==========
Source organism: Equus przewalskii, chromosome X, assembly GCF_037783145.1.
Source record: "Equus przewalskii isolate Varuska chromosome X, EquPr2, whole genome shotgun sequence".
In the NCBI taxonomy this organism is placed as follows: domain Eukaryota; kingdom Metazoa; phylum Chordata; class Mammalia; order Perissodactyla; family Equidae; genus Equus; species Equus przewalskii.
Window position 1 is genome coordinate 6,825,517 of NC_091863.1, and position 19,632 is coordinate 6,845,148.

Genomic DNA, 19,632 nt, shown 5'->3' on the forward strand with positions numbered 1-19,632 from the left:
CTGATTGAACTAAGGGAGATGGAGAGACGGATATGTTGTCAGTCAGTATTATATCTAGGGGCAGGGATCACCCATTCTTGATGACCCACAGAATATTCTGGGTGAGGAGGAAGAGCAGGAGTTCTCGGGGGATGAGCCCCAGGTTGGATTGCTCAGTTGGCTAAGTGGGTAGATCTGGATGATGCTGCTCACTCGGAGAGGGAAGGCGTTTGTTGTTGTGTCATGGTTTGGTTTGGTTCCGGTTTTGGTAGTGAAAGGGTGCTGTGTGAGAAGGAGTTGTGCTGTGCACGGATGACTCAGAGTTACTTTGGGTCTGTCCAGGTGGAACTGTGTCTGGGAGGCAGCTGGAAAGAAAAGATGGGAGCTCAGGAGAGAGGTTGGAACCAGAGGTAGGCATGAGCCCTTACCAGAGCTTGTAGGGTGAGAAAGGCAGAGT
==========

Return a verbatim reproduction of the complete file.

Source organism: Equus przewalskii, chromosome X, assembly GCF_037783145.1.
Source record: "Equus przewalskii isolate Varuska chromosome X, EquPr2, whole genome shotgun sequence".
In the NCBI taxonomy this organism is placed as follows: domain Eukaryota; kingdom Metazoa; phylum Chordata; class Mammalia; order Perissodactyla; family Equidae; genus Equus; species Equus przewalskii.
Window position 1 is genome coordinate 6,825,517 of NC_091863.1, and position 19,632 is coordinate 6,845,148.

Genomic DNA, 19,632 nt, shown 5'->3' on the forward strand with positions numbered 1-19,632 from the left:
CTGATTGAACTAAGGGAGATGGAGAGACGGATATGTTGTCAGTCAGTATTATATCTAGGGGCAGGGATCACCCATTCTTGATGACCCACAGAATATTCTGGGTGAGGAGGAAGAGCAGGAGTTCTCGGGGGATGAGCCCCAGGTTGGATTGCTCAGTTGGCTAAGTGGGTAGATCTGGATGATGCTGCTCACTCGGAGAGGGAAGGCGTTTGTTGTTGTGTCATGGTTTGGTTTGGTTCCGGTTTTGGTAGTGAAAGGGTGCTGTGTGAGAAGGAGTTGTGCTGTGCACGGATGACTCAGAGTTACTTTGGGTCTGTCCAGGTGGAACTGTGTCTGGGAGGCAGCTGGAAAGAAAAGATGGGAGCTCAGGAGAGAGGTTGGAACCAGAGGTAGGCATGAGCCCTTACCAGAGCTTGTAGGGTGAGAAAGGCAGAGT